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Research team says fetal alcohol syndrome more prevalent than once believed

November 5, 2015
by Gary A. Enos, Editor
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New research indicates that previous estimates of fetal alcohol syndrome (FAS) affecting around three children per 1,000 population may have been significantly understated.

Publishing in the journal Drug and Alcohol Dependence, University of North Carolina Nutrition Research Institute research professor Philip May, PhD, and colleagues state that research methods placing individuals in schools for evaluations uncover an FAS prevalence of three to eight children per 1,000. One of these efforts, conducted in the Rocky Mountain region, took four years to complete and screened 2,300 first-graders for height, weight and head circumference, with follow-up testing for some students.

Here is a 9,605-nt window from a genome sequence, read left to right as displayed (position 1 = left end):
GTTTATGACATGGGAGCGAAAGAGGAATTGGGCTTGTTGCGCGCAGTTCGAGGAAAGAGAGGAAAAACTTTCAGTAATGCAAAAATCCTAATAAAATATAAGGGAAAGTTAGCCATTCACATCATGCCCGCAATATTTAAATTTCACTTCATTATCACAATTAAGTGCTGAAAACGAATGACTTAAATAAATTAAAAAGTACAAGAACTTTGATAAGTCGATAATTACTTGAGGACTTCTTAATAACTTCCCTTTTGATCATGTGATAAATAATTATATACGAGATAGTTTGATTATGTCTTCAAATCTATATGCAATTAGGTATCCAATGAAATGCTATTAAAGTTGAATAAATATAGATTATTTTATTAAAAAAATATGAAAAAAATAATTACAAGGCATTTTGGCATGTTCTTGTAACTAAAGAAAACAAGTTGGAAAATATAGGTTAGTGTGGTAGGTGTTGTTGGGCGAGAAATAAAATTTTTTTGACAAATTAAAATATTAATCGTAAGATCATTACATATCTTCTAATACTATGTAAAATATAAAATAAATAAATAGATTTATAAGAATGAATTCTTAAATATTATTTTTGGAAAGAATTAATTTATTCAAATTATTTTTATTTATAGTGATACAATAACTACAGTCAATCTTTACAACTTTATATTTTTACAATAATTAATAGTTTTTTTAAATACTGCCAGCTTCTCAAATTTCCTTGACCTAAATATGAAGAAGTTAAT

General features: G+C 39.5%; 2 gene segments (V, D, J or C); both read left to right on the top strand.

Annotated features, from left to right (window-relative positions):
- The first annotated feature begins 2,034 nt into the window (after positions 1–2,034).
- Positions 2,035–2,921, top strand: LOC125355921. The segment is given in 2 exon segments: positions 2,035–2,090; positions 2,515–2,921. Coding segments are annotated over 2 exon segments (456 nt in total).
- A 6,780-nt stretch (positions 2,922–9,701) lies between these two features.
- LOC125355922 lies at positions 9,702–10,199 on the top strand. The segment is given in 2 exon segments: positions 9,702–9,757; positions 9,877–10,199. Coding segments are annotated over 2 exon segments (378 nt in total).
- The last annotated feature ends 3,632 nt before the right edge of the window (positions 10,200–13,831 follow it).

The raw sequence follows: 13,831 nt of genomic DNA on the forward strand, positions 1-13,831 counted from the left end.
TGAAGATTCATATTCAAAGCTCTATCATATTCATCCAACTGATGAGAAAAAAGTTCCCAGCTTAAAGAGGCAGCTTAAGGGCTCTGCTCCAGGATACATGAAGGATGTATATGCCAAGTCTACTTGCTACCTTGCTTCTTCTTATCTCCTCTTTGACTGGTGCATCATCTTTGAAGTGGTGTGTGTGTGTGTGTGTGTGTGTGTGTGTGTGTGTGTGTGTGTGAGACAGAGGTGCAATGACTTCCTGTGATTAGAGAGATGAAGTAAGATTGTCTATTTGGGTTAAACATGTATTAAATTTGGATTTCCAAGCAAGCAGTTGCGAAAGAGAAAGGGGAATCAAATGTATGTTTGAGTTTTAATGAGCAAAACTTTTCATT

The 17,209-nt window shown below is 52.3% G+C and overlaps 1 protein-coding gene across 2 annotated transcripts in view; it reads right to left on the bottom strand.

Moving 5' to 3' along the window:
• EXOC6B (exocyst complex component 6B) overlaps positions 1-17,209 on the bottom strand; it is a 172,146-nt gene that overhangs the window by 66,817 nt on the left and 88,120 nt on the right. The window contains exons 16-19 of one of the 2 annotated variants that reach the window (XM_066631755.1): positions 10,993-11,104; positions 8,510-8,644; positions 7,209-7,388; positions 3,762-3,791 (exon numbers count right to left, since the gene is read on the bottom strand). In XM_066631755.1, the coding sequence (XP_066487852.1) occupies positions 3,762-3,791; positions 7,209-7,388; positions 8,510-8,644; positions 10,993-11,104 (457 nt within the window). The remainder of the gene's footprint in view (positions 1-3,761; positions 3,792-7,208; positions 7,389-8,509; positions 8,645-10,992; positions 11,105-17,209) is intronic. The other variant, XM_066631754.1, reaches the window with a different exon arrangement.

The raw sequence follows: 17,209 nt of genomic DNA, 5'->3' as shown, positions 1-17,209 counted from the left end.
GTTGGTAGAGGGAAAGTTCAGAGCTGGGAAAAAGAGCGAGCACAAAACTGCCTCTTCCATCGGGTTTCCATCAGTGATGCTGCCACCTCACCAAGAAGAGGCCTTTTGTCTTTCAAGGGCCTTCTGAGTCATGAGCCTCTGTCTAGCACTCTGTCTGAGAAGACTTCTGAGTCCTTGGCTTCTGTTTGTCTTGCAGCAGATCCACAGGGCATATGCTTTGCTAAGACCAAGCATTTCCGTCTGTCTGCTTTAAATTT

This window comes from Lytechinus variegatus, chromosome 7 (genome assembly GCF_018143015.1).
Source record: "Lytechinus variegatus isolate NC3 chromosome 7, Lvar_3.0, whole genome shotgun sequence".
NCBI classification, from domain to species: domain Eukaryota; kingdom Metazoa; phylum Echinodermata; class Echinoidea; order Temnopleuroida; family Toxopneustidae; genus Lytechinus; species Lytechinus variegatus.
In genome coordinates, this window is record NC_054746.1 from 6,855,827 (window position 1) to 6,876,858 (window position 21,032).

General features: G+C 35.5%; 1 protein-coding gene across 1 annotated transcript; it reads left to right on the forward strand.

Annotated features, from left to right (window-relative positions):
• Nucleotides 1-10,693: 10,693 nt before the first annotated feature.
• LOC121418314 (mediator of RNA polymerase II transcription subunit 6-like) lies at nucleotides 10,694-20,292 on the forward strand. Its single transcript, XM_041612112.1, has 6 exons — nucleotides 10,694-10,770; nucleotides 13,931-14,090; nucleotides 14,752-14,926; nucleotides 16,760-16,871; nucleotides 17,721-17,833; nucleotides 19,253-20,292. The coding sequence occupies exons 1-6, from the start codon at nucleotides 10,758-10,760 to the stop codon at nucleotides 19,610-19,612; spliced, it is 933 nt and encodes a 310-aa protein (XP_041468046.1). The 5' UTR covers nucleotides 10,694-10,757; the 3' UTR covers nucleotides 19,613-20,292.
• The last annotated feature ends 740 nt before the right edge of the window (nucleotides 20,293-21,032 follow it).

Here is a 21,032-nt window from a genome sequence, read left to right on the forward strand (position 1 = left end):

“We do these studies of major developmental disabilities in first grade populations because we can more easily identify a number of developmental challenges through the dysmorphology of the physical features, through the cognition and behaviors that they display and the IQ, executive function and memory tests we give,” May said in a news release last week.

May added that in his team's extensive research into FAS, it has discovered that a number of nutritional and cognitive-behavioral interventions can bring about brain repair in alcohol-affected children.

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